As well as the music player, the phone also has an FM tuner built-in, which is handy when you want to tune in and pick up the latest footy scores. As with most of Samsung’s Android handsets, the company has also added its own video player that supports DivX and Xvid files at resolutions of up to 720×480. As a result, it’ll play your collection of standard definition Xvid files without you having to first re-encode them to a lower resolution.
On the camera front, the Apollo is equipped with a 3.2-megapixel snapper. It’s a bit of a pain that there’s no hardware camera button, as instead you need to use the shortcut to the camera app that’s found on the home screen. The camera takes a few seconds to load so it’s not ideal for capturing quick one-off shots, but once it’s started up there’s actually not all that much shutter lag. The camera application is also very good as it has a number of built-in scene modes such as Portrait, Sports and Landscape that quickly configure the camera for the types of shots you’re trying to take. There’s also a neat panoramic snitcher.
Pictures generally have bright vivid colours and the camera does a good job of capturing finer detail. Perhaps predictably, though, given the lack of a flash, indoor photos don’t look so hot. Unless there’s a lot of light in the room colours tend to be darker and muddier than outdoor photos and indoor images suffer from a lot of noise too.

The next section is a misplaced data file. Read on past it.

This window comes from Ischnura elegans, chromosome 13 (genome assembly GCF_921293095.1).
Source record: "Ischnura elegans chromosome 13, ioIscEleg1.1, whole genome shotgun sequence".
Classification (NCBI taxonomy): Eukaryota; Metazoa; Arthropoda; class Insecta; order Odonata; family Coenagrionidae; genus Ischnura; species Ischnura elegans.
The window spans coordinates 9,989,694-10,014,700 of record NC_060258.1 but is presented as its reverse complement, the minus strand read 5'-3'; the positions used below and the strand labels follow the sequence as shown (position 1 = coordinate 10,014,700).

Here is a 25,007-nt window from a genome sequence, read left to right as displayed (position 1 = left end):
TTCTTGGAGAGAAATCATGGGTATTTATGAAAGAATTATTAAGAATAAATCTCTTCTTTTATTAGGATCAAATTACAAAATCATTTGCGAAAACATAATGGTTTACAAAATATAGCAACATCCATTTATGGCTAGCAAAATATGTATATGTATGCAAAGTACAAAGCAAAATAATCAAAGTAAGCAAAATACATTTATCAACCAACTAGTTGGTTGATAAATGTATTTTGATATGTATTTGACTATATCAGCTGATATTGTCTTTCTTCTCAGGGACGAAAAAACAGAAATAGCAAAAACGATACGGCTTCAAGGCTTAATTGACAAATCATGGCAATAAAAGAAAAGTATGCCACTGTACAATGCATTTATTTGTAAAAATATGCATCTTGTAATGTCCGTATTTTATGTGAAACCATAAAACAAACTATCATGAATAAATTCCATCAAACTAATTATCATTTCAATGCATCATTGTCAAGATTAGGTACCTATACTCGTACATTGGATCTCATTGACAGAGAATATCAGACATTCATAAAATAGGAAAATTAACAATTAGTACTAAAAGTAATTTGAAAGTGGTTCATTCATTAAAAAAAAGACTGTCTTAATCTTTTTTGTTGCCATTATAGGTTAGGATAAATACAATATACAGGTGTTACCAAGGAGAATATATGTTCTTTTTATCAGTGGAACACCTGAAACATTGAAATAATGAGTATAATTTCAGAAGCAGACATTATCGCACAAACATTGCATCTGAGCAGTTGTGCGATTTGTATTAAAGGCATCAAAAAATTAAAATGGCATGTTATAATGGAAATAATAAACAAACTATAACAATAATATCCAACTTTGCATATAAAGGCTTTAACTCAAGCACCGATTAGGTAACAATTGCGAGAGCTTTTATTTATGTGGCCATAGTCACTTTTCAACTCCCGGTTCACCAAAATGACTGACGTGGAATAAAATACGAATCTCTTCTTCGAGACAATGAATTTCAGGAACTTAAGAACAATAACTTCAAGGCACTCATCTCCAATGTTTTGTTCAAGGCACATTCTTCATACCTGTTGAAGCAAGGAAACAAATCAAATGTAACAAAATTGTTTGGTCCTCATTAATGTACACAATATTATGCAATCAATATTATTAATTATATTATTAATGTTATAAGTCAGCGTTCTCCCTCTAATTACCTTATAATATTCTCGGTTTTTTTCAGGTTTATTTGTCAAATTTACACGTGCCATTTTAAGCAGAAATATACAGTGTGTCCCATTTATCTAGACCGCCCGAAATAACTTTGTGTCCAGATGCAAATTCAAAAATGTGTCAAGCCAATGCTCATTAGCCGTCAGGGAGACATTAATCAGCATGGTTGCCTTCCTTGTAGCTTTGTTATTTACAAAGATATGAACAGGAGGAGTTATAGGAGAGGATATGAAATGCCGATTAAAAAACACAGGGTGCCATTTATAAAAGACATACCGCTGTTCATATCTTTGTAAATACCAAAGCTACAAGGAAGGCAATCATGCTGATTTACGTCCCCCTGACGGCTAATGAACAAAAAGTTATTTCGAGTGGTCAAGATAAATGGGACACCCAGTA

The Apollo has a lot going for it thanks to its speedy performance, multi-touch support, and good battery life. However, the small screen means that it can feel a little bit fiddly to use for web browsing and although it’s not exactly priced to an excessive level, it does look expensive next to the cheaper Orange San Francisco that we’ll be looking at soon.
How we test phones
We test every mobile phone we review thoroughly. We use industry standard tests to compare features properly and we use the phone as our main device over the review period. We’ll always tell you what we find and we never, ever, accept money to review a product.
Score in detail
|Operating System||Android OS|
|Screen Size (inches) (Inch)||3.2in|
|Talk Time (Minute)||675m|
|Standby Time (Hour)||480hr|
|Internal Storage (Gigabyte)||0.512GB|
|Camera (Megapixel)||3.15 Megapixel|
|Front Facing Camera (Megapixel)||No Megapixel|
|3.5mm Headphone Jack||Yes|
Processor and Internal Specs
|App Store||Android Market|